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Revision as of 18:59, 9 January 2011 by JaroslavTulach (Talk | contribs)
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Java has been enhanced with enums in version 1.5. The Enums greatly simplify and standardize the way one can express the enumerated types in Java. However since their introduction I was not sure how suitable they are for API Design (I was not the only one, see few year's old Andrei's post). Today I finished one Enum related API change for NetBeans, and I felt all the pain. I guess I understand now what is wrong with Enums in APIs.

Growing Set

Designing API in proper way is about having prepared evolution plan in advance. One way of evolving an Enum is to enlarge the set of its constants. As Andrei points out adding new enum constant is not strictly semantically BackwardCompatible, but this evolution path has been well thought in advance when Enums were designed.

Each switch statement (over an Enum) needs to have default branch. In case new constants are added, the code ends up in there. The behaviour may slightly change with newer versions, the default branch may be used more and more often, but overall, there are no surprises. Neither on API publisher, neither on API consumer side.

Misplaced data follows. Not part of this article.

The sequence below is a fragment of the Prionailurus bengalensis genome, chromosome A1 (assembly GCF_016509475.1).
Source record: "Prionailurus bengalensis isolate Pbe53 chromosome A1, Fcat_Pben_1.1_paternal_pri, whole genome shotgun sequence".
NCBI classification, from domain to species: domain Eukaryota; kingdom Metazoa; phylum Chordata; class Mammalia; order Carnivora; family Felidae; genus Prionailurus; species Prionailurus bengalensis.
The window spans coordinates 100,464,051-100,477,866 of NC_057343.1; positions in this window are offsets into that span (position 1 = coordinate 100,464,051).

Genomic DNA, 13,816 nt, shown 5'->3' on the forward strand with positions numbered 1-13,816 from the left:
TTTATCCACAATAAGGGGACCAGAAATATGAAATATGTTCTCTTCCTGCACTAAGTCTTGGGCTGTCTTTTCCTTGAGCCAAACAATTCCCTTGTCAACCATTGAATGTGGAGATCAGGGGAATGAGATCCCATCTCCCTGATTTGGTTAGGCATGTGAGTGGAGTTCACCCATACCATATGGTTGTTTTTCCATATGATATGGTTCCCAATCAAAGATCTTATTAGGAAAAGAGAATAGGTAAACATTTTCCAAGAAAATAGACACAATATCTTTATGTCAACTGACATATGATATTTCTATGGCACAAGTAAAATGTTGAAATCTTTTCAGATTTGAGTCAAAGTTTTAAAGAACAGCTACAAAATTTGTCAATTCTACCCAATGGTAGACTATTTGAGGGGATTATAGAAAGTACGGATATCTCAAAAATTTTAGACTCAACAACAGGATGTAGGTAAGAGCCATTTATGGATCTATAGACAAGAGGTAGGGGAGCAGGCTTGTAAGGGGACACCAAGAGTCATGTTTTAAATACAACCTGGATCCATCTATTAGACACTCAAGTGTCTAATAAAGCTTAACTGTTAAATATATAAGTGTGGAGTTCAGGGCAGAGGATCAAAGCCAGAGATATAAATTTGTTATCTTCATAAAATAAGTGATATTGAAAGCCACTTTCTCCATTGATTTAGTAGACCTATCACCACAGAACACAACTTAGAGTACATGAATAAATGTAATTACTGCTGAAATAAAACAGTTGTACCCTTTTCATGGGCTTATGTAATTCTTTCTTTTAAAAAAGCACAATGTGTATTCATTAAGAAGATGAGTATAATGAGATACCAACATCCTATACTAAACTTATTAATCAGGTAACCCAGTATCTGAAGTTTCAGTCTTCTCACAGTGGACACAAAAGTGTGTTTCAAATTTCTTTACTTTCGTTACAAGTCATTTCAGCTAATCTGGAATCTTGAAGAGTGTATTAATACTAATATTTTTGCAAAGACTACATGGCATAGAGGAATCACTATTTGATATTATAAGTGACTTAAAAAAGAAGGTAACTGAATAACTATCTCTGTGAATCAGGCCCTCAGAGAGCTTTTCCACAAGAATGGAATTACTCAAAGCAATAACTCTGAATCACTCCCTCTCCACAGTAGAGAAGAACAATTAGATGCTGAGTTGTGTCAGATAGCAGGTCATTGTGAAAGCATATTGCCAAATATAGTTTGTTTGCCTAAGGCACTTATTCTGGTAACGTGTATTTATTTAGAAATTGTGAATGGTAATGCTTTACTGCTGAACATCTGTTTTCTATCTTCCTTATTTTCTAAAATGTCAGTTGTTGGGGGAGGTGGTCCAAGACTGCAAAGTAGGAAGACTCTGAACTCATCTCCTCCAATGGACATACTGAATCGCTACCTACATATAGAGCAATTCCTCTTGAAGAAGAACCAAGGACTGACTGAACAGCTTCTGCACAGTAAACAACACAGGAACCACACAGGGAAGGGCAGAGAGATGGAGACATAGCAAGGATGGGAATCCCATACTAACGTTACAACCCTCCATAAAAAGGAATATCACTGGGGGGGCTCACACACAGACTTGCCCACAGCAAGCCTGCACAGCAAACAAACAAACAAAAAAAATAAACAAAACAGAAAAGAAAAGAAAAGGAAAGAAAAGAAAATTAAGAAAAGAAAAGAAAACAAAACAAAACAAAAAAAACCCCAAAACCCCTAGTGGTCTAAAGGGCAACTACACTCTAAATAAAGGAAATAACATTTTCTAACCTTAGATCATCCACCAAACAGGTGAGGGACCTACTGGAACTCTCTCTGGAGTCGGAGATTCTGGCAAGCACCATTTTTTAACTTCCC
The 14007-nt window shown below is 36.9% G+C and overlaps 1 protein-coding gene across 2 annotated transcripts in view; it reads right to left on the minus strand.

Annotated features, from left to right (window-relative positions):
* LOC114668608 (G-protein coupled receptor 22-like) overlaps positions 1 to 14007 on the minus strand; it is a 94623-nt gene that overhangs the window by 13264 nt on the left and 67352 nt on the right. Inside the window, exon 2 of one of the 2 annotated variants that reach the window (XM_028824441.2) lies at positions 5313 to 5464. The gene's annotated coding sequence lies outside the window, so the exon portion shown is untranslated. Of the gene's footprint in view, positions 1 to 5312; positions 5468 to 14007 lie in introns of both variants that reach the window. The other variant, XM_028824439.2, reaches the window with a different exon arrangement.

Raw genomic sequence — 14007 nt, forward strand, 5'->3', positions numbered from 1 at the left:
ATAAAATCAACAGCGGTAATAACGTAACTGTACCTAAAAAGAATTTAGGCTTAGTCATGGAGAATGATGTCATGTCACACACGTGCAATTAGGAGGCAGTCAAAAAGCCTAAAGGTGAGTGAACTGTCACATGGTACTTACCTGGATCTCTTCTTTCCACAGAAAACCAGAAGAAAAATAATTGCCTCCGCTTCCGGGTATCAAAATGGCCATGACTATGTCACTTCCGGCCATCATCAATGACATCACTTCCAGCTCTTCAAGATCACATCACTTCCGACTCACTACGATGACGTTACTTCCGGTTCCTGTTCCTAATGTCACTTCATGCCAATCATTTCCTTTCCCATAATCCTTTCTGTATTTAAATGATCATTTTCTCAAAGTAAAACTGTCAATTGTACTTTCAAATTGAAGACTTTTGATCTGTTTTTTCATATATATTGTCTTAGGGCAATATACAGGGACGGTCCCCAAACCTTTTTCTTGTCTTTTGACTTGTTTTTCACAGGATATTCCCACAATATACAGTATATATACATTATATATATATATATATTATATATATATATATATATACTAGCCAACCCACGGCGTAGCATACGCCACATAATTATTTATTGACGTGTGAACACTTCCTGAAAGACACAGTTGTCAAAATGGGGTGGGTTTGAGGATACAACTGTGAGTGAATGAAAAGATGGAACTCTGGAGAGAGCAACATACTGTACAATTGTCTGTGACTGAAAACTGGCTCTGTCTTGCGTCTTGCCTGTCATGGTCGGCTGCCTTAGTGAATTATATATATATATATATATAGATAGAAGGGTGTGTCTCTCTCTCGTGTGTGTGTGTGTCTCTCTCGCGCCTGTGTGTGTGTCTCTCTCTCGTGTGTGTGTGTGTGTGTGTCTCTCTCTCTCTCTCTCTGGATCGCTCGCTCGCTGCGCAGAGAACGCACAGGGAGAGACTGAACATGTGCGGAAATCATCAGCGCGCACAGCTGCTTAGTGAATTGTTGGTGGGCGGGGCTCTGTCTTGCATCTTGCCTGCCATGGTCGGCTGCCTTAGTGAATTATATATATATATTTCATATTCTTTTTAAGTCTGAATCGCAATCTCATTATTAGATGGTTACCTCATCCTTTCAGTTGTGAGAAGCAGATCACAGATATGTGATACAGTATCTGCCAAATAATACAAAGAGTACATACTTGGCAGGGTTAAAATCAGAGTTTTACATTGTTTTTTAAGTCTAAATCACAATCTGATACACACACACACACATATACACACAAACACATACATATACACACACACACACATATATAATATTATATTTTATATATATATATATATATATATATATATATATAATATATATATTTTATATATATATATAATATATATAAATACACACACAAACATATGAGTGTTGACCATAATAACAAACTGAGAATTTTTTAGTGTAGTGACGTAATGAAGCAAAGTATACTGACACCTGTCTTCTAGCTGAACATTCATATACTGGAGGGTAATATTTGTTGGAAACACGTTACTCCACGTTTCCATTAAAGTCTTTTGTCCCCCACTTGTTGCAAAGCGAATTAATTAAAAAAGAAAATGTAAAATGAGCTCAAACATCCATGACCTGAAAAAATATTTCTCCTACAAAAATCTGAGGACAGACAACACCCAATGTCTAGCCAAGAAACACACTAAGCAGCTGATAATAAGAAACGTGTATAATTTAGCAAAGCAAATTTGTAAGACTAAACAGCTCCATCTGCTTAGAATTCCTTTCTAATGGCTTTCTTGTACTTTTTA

Infinite Set

The real problem starts when you find out that finite amount is not enough, then the Java Enum design starts to stay in the way.

This is not as rare situation as you may think. Often one starts with Singleton instance and evolves it to multiple instances in subsequent releases of the API. Doing the same with Enum is impossible.

There are online sources of modules in NetBeans applications. They can be classified according to their stability to Standard, Beta and Community. Over time it turned out that such classification is too restrictive and I got a request] to allow users of the API to define their own stability categories together with associated icons. Easy task, one may think. Basically just add new Factory method, right?

Well, it would be an easy task. If the stability category class was not originally declared as Enum!

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